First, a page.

Polysemy. Charles Fillmore and Beryl Atkins’ definition stipulates three elements: (i) the various senses of a polysemous word have a central origin, (ii) the links between these senses form a network, and (iii) understanding the ‘inner’ one contributes to understanding of the ‘outer’ one. Polysemy is a pivotal concept within disciplines such as media studies and linguistics.
Strange loop. A strange loop arises when, by moving only upwards or downwards through a hierarchical system, one finds oneself back to where one started.
Strange loops may involve self-reference and paradox. Quantum mind–body problem. Hard problem of consciousness. The existence of a "hard problem" is controversial and has been disputed by some philosophers. Providing an answer to this question could lie in understanding the roles that physical processes play in creating consciousness and the extent to which these processes create our subjective qualities of experience. Several questions about consciousness must be resolved in order to acquire a full understanding of it.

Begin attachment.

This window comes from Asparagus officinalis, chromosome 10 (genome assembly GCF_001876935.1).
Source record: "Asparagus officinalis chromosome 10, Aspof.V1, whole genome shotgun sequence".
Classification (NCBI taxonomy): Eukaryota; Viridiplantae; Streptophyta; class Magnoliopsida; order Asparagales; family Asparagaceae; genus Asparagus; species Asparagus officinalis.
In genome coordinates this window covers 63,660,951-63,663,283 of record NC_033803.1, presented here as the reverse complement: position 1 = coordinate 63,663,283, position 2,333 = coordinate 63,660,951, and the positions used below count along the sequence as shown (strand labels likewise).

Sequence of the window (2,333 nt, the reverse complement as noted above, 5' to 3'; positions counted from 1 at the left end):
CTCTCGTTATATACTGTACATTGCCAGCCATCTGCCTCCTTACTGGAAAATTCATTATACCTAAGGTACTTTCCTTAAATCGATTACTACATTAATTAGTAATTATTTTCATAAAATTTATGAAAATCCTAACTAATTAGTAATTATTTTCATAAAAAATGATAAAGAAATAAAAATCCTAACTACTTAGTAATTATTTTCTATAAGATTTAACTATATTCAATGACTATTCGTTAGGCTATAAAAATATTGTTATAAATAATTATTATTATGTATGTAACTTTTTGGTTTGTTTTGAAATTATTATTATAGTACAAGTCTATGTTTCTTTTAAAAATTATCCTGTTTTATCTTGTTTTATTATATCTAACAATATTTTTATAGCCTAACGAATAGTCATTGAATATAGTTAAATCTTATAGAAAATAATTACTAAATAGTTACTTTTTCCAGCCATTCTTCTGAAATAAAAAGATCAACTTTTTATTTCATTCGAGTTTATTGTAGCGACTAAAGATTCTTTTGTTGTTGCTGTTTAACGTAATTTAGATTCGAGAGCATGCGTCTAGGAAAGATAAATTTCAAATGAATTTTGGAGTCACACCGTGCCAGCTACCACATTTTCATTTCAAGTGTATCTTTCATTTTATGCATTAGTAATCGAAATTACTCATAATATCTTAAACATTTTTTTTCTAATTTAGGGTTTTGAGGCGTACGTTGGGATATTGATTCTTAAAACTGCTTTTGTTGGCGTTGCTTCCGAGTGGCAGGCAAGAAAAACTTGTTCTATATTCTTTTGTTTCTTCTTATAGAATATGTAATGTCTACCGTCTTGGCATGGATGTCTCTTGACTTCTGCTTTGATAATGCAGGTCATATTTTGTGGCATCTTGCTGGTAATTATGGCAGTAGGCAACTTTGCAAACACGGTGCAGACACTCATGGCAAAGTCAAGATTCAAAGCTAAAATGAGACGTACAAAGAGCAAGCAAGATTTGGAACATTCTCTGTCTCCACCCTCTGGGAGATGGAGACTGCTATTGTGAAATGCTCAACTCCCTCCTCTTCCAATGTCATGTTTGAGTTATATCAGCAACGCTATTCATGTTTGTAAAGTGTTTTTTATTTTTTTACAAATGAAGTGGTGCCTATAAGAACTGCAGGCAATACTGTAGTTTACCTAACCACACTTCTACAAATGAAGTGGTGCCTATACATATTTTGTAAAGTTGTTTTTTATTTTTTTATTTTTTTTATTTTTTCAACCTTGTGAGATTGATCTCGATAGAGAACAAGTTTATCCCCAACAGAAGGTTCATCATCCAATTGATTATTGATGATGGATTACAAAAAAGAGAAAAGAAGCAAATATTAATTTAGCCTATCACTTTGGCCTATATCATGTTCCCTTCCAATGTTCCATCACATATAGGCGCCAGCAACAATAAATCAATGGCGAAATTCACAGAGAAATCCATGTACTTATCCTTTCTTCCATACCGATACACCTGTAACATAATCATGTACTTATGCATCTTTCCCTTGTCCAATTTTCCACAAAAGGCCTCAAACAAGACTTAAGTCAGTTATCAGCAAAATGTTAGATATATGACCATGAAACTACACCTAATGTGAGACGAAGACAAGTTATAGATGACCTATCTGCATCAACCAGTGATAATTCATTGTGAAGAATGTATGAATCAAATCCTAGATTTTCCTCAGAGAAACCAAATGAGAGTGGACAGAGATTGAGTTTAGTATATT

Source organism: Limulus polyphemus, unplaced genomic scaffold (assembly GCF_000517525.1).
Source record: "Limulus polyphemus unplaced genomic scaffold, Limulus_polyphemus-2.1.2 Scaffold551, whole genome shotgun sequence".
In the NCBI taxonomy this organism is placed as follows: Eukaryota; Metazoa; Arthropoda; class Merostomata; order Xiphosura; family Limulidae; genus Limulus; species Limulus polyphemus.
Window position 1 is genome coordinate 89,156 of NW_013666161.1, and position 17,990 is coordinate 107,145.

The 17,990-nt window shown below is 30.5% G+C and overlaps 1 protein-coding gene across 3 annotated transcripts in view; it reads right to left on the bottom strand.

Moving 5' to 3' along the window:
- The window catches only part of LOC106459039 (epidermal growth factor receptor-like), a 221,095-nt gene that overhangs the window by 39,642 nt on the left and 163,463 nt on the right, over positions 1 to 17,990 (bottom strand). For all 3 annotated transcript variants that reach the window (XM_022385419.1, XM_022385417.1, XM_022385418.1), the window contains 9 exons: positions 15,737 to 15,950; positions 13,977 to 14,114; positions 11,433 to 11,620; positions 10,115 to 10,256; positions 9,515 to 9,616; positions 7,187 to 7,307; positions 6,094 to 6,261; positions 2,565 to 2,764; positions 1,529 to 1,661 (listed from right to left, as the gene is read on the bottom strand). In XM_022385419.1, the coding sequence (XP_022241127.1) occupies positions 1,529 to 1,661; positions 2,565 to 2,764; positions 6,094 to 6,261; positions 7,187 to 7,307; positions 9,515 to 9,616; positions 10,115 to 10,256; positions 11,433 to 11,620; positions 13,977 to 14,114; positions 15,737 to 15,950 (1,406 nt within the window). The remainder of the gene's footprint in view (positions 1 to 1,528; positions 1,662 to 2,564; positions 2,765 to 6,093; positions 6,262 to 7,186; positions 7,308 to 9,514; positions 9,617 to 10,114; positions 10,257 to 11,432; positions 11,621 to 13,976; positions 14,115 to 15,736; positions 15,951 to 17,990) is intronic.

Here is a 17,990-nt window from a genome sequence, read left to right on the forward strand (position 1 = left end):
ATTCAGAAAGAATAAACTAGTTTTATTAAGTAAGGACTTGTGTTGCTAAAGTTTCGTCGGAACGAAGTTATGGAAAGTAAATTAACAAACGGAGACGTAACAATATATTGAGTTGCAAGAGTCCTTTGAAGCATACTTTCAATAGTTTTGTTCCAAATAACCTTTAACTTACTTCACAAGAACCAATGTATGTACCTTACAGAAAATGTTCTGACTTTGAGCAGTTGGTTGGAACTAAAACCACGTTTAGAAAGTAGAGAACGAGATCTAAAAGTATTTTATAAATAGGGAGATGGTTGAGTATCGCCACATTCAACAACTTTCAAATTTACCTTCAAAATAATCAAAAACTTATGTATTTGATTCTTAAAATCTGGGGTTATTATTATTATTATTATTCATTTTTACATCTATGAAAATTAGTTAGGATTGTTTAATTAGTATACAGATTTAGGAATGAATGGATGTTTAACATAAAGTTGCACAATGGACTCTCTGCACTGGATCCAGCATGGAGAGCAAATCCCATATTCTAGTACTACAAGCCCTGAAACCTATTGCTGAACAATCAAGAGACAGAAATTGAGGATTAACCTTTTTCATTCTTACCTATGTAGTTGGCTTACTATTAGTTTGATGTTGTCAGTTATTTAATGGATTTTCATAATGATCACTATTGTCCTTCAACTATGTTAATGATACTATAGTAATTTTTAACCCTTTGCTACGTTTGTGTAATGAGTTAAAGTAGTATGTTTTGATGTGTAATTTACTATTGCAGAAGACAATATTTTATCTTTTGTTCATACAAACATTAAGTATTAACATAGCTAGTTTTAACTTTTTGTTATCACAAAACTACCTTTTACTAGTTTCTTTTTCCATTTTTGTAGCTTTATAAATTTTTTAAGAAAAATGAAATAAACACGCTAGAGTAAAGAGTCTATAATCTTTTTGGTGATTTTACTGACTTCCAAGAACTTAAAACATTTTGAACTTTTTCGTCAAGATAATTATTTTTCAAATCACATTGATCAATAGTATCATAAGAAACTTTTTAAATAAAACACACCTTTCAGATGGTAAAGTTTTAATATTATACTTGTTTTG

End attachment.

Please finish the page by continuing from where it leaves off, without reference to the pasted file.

Observer effect (physics) In science, the term observer effect refers to changes that the act of observation will make on a phenomenon being observed.
This is often the result of instruments that, by necessity, alter the state of what they measure in some manner. A commonplace example is checking the pressure in an automobile tire; this is difficult to do without letting out some of the air, thus changing the pressure. This effect can be observed in many domains of physics. The observer effect on a physical process can often be reduced to insignificance by using better instruments or observation techniques.